The courts failed my daughter, says accuser's mom after sexual assault acquittal
Male teenager cleared of all charges against girl in November
Tears cover her face. She grips a tissue.
She tries to put words to the depths of her frustration and hurt over watching what her daughter has endured.
"A broken bone will heal in time. A bruise will heal in time. Psychological trauma from sexual assault never heals," she told CBC.
"It's a wound that will not heal. This is something she will carry for life."
The mother is angry, and not holding back, about the way the court system handled a trial in Stephenville, which saw her daughter take the stand against a male teenager accused of sexually assaulting her.
The male teenager pleaded not guilty to three counts of sexual assault, assault, and an alleged attempt to choke her, in a nine-day trial that played at the end of June.
Neither the teenagers nor the mother can be identified due to the Youth Criminal Justice Act.
But the memories, of the mother watching her daughter take the stand and explain her story from a night in December one year ago, remain crystal clear.
By the end of November, Judge Lynn Cole had acquitted the male of all those charges. She also cleared him of another set of sexual assault charges against him, forming part of a series of three trials, with three female complainants, that rocked the local community and caused changes in the provincial Schools Act.
The male teen will hear his third, and final, decision in this series of sexual assault trials in January 2019.
Girls 'at risk'
The justice system failed her daughter, and Cole was too lenient on the defendant, said the mother.
"I think very clearly, society is now coming on board with a no means no [attitude]. So how then, can a judge say, her no didn't mean no?"
The mom called the teenager a predator, and says her daughter is now distraught and, in a small community like Stephenville, scared of thought of seeing him again.
Psychological trauma from sexual assault never heals. It's a wound that will not heal.- Mother
He currently has no court conditions against him, according to the girl's family.
The daughter, along with the two girls and male teenager, all attended Stephenville High School when the alleged sexual assaults took place.
"The girls in the community are now at risk," the mother said.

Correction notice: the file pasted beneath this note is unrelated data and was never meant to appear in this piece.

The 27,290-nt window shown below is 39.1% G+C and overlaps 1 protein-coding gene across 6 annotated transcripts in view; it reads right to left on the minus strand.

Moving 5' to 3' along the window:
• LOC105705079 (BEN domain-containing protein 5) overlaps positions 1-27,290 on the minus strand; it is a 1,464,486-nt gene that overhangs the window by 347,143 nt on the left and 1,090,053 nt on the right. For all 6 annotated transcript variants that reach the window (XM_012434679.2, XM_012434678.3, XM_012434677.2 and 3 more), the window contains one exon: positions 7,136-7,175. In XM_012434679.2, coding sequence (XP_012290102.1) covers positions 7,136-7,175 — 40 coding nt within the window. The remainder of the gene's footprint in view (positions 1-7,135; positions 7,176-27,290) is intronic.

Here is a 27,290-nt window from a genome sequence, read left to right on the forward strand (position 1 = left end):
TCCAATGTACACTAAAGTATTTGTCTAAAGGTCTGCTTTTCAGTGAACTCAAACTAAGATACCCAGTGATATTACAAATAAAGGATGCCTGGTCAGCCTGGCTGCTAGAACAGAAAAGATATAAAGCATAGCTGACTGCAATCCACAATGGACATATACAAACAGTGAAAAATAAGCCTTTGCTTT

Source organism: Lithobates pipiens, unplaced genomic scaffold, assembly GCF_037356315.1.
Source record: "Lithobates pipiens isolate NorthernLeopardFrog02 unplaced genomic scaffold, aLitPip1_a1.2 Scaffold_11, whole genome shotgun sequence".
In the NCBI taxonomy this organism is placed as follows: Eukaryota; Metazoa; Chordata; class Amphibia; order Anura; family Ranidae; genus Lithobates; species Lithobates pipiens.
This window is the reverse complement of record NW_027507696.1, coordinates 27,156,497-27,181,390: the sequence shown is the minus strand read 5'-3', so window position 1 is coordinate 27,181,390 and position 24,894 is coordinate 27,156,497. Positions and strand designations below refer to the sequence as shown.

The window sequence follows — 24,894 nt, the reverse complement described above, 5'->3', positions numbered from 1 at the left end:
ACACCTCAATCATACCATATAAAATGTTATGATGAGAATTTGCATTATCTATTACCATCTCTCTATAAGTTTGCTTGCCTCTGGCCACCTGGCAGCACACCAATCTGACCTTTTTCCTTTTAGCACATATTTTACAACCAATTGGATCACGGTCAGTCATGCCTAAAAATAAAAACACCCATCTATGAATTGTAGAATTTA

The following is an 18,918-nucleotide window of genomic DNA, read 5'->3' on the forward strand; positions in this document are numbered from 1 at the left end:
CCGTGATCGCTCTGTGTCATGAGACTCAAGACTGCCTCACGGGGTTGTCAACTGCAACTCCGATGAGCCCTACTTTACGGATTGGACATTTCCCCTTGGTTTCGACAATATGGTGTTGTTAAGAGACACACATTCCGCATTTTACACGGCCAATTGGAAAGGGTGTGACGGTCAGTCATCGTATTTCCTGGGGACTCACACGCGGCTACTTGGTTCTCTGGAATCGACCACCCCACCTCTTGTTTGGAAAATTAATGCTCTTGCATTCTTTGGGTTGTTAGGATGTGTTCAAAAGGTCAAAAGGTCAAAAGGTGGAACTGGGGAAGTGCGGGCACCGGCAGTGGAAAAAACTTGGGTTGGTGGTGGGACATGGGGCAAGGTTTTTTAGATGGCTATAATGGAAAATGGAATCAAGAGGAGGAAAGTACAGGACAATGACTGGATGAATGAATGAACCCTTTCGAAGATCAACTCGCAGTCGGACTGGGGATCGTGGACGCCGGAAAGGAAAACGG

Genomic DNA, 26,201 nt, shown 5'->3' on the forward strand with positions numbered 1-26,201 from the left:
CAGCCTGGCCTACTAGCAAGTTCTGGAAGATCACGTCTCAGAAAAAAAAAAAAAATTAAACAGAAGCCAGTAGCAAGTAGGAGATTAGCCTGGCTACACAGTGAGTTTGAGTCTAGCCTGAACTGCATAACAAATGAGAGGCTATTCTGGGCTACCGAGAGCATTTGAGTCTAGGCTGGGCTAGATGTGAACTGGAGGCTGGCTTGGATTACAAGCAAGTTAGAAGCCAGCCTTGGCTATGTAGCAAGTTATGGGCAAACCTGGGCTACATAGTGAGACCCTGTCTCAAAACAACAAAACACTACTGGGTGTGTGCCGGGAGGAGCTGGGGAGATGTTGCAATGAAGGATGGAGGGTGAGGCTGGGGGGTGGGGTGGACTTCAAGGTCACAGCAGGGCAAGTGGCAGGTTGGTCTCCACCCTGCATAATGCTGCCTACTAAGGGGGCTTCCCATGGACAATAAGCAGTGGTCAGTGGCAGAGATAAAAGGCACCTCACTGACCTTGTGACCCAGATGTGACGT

"We will be seeking to have a peace bond against him, She is still very fearful of him. He has gone to her place of work. She was very alarmed by that."
Change the system, says mom
The mother is now seeking better support for those who come forward about sexual assault within the judicial system, starting with how complainants must repeat their stories.
"Each time they say it, they are re-victimized. Again and again," she said.
Her daughter, along with the other girls involved in the other trials, had to recount details repeatedly, said the mother. Then, the defence lawyer would use new memories against the girls in his line of questioning.
The complainant should tell the details of the sexual assault once, she said, and it should be recorded and used through the judicial process.
"They are not mature or eloquent enough to perhaps explain when they have said something in trial and what they meant by that," she said.
A familiar pattern
It's a pattern — especially within the youth court system — that Janice Kennedy, executive director of the Bay St. George Status of Women Council, sees frequently.
The trial process, she said, is not designed properly to deal with trauma, and she wants a better understanding of the word "consent" within the Criminal Code.
"I think we need to take into account trauma that victims of sexual assault go through. Because of that trauma, they are not going to remember every single detail of that night," said Kennedy.
"Our brains protect ourselves, and our bodies, and it's going to do what it needs to do to survive. That may not look like what the courts want it to look like to convict somebody."
The system has told them, in essence, 'we don't care.'- Mother
As the mother reflects on the past year, she doesn't regret that her daughter came forward with the sexual assault allegations, and says she hoped the court would hold him accountable for his actions.
She will continue to speak out about how she feels her daughter's experiences were dismissed by the courts.
"This system has basically told them, in essence, 'we don't care,'" she said.